from Some Kind of Fairy Tale by Graham Joyce

the story I make

This is my memory, my own story with pale eyes.  It is simple to tell, the story made for me, the story I make in turn to pass on. Nothing in these pages is lost in sleep, or in a bandage of pain. It is lived out in words and spaces between the lines that are like breath, a life formed as one word comes up behind the other, joins sentences that curve and change and turn back to face me on the page.

from The Keepsake by Kirsty Gunn

a story stands in

“A story stands in for everything that cannot be explained and, though there are many stories, there’s really only one and we can tell the difference because the many stories have a beginning and an end, but the one story doesn’t work like that.  Ryvold used to say that stories are really about time.  They tell us that once, in a place that existed before we were born, something occurred – and we like to hear about that, because we know already that the story is over.  We know that we are living in the happily ever after, which means that nothing will happen again – and this is the key to a happy life.  To live in the ever after of the present moment: no past, no future.”

from A Summer of Drowning by John Burnside

Girl Meets Boy by Ali Smith

DATE FINISHED: June 22nd, 2012 

RATED: ****

SYNOPSIS:  Anthea can’t find any enthusiasm for the Pure corporation for whom her increasingly thin sister Midge has found her work. She is fascinated, though, by the mysterious messages that have begun to be graffiti-d around town and the person who paints them. That the person is a girl doesn’t phase Anthea in the slightest, and she is happy to sink into a mutually joyful relationship with Robin who regales her with the story of the boy-girl/girl-boy from Ovid’s Metamorphoses, Iphis. Midge is horrified, but when Pure reveals itself as less than, she is forced to re-evaluate everything.

THOUGHTS:  Released as one of the Canongate Myths series (in which established authors re-write old myths for a new audience), Smith has written a wonderful love story that captures the happiness of Ovid’s original whilst relating it to utterly contemporary themes. Read more of this post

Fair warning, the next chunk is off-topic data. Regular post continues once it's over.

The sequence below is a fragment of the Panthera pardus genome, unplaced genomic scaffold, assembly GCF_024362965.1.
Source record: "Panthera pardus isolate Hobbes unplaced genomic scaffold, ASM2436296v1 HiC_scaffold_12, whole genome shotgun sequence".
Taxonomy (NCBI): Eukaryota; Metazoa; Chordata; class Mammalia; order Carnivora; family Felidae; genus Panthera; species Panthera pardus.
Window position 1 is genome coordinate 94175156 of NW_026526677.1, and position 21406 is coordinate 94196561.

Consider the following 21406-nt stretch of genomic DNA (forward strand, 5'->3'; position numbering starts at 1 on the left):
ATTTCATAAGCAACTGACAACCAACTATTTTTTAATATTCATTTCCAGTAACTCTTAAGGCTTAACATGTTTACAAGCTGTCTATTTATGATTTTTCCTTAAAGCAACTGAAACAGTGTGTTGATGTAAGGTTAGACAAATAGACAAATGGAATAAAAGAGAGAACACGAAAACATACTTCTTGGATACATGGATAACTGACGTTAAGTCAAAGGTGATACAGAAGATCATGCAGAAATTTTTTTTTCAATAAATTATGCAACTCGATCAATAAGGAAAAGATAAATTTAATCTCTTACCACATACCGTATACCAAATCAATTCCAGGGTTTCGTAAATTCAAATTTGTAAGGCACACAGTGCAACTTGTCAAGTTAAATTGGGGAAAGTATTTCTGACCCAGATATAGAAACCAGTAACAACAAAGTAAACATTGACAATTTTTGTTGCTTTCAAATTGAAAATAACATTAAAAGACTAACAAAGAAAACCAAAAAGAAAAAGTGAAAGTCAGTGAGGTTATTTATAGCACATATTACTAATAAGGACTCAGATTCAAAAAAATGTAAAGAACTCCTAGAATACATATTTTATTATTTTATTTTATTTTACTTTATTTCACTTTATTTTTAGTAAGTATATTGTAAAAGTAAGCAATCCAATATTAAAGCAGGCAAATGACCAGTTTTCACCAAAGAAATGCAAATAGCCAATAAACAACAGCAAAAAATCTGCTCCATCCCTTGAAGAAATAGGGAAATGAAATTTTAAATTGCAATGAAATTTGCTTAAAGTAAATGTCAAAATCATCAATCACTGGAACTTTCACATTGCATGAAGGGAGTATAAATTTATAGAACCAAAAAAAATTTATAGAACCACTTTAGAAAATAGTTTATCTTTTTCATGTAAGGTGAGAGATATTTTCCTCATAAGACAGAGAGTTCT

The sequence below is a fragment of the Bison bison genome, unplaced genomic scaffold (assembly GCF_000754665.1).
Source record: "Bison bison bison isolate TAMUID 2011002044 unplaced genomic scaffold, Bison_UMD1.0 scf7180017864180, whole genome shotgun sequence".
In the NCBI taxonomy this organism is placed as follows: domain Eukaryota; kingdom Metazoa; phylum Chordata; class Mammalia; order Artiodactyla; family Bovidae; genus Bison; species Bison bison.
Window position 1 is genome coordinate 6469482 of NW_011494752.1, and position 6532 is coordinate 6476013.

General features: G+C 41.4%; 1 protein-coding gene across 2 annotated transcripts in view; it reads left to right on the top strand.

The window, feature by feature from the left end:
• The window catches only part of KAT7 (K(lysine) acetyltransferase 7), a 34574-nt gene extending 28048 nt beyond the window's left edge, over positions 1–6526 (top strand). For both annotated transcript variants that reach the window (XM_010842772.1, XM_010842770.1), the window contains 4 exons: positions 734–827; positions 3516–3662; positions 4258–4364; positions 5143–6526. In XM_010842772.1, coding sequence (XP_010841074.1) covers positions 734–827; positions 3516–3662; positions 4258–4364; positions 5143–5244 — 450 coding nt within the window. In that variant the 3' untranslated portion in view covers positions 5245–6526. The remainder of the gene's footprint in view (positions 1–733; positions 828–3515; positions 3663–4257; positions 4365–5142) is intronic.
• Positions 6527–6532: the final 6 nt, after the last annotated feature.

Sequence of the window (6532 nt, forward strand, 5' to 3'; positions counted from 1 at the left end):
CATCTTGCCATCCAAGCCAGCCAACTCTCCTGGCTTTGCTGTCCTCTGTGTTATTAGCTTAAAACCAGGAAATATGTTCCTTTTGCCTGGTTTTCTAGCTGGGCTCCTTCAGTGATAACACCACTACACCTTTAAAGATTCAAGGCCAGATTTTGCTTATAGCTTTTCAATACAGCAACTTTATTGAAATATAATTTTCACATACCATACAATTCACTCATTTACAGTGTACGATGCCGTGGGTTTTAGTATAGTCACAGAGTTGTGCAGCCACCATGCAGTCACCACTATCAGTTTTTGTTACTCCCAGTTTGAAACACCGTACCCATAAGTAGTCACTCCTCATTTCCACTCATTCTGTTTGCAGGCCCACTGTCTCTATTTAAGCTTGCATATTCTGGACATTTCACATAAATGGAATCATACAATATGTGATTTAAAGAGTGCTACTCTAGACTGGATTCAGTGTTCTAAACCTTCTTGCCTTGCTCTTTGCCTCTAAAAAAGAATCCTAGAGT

Lighthousekeeping by Jeanette Winterson

DATE FINISHED: June 22nd, 2012 

RATED: ****

SYNOPSIS:  Orphaned Silver is apprenticed to lighthousekeeper Pew, and in the darkness of the lighthouse she finds stories hang in the air like seaspray. From Pew she learns about Babel Dark, the minister son of the man who built the lighthouse, and his own haunted tale of love and duality. And eventually Silver follows the trail to find a love of her own.

THOUGHTS:  Winterson’s musical prose weaves back and forth through time, painting vivid pictures of darkness and light, past and present but avoiding extraneous detail: a watercolour wash of dreamlike images. Read more of this post

tell me a story

Tell me a story, Pew.

What kind of story, child?  
A story with a happy ending.  
There’s no such thing in all the world.  
As a happy ending?  
As an ending.

* * *

Tell me a story, Pew.

What story, child?  
One that begins again.  
That’s the story of life.  
But is it the story of my life?  
Only if you tell it.

* * *

Tell me a story, Silver.

What story?  
The story of what happened next.  
That depends.  
On what?  
On how I tell it.

* * *

Tell me a story, Silver.

What story?  
This one.

* * *

from Lighthousekeeping by Jeanette Winterson